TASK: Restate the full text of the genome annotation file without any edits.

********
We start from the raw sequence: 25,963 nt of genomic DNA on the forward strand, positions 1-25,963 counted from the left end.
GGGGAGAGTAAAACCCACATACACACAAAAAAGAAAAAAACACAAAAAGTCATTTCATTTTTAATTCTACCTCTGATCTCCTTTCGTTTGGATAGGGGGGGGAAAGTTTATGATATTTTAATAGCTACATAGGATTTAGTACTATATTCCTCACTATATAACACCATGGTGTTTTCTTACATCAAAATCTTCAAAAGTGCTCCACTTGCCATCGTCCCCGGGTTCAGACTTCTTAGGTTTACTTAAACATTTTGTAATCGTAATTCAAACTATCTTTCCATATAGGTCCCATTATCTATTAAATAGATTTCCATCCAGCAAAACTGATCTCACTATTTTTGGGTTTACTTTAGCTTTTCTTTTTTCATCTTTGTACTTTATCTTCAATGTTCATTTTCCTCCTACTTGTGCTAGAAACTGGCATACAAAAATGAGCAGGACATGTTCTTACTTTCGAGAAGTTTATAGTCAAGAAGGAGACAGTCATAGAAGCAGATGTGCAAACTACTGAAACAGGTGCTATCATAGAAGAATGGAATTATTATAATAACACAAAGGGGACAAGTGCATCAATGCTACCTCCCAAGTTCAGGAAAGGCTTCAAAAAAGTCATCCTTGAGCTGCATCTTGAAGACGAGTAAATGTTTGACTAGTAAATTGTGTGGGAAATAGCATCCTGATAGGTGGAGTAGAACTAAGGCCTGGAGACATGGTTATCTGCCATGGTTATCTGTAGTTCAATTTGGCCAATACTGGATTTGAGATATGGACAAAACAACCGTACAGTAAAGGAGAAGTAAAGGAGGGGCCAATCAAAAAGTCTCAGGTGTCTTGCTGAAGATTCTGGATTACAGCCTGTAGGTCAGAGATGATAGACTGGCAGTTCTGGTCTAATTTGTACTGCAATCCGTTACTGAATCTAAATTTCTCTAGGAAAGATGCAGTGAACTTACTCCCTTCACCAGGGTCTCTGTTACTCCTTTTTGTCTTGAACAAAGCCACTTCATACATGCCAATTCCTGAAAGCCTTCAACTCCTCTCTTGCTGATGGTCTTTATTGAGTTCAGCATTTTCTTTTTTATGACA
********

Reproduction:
We start from the raw sequence: 25,963 nt of genomic DNA on the forward strand, positions 1-25,963 counted from the left end.
GGGGAGAGTAAAACCCACATACACACAAAAAAGAAAAAAACACAAAAAGTCATTTCATTTTTAATTCTACCTCTGATCTCCTTTCGTTTGGATAGGGGGGGGAAAGTTTATGATATTTTAATAGCTACATAGGATTTAGTACTATATTCCTCACTATATAACACCATGGTGTTTTCTTACATCAAAATCTTCAAAAGTGCTCCACTTGCCATCGTCCCCGGGTTCAGACTTCTTAGGTTTACTTAAACATTTTGTAATCGTAATTCAAACTATCTTTCCATATAGGTCCCATTATCTATTAAATAGATTTCCATCCAGCAAAACTGATCTCACTATTTTTGGGTTTACTTTAGCTTTTCTTTTTTCATCTTTGTACTTTATCTTCAATGTTCATTTTCCTCCTACTTGTGCTAGAAACTGGCATACAAAAATGAGCAGGACATGTTCTTACTTTCGAGAAGTTTATAGTCAAGAAGGAGACAGTCATAGAAGCAGATGTGCAAACTACTGAAACAGGTGCTATCATAGAAGAATGGAATTATTATAATAACACAAAGGGGACAAGTGCATCAATGCTACCTCCCAAGTTCAGGAAAGGCTTCAAAAAAGTCATCCTTGAGCTGCATCTTGAAGACGAGTAAATGTTTGACTAGTAAATTGTGTGGGAAATAGCATCCTGATAGGTGGAGTAGAACTAAGGCCTGGAGACATGGTTATCTGCCATGGTTATCTGTAGTTCAATTTGGCCAATACTGGATTTGAGATATGGACAAAACAACCGTACAGTAAAGGAGAAGTAAAGGAGGGGCCAATCAAAAAGTCTCAGGTGTCTTGCTGAAGATTCTGGATTACAGCCTGTAGGTCAGAGATGATAGACTGGCAGTTCTGGTCTAATTTGTACTGCAATCCGTTACTGAATCTAAATTTCTCTAGGAAAGATGCAGTGAACTTACTCCCTTCACCAGGGTCTCTGTTACTCCTTTTTGTCTTGAACAAAGCCACTTCATACATGCCAATTCCTGAAAGCCTTCAACTCCTCTCTTGCTGATGGTCTTTATTGAGTTCAGCATTTTCTTTTTTATGACA